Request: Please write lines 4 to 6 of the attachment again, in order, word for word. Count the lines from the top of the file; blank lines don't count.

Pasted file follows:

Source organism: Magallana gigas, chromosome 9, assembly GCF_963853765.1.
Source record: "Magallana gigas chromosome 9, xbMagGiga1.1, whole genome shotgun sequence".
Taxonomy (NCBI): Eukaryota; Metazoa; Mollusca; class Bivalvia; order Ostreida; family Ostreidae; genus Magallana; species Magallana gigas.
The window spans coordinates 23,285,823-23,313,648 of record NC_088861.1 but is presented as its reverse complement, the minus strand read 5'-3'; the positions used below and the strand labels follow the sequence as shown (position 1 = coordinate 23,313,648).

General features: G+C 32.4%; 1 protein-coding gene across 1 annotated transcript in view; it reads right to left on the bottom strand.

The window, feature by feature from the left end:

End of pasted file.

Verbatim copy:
The window spans coordinates 23,285,823-23,313,648 of record NC_088861.1 but is presented as its reverse complement, the minus strand read 5'-3'; the positions used below and the strand labels follow the sequence as shown (position 1 = coordinate 23,313,648).

General features: G+C 32.4%; 1 protein-coding gene across 1 annotated transcript in view; it reads right to left on the bottom strand.

The window, feature by feature from the left end: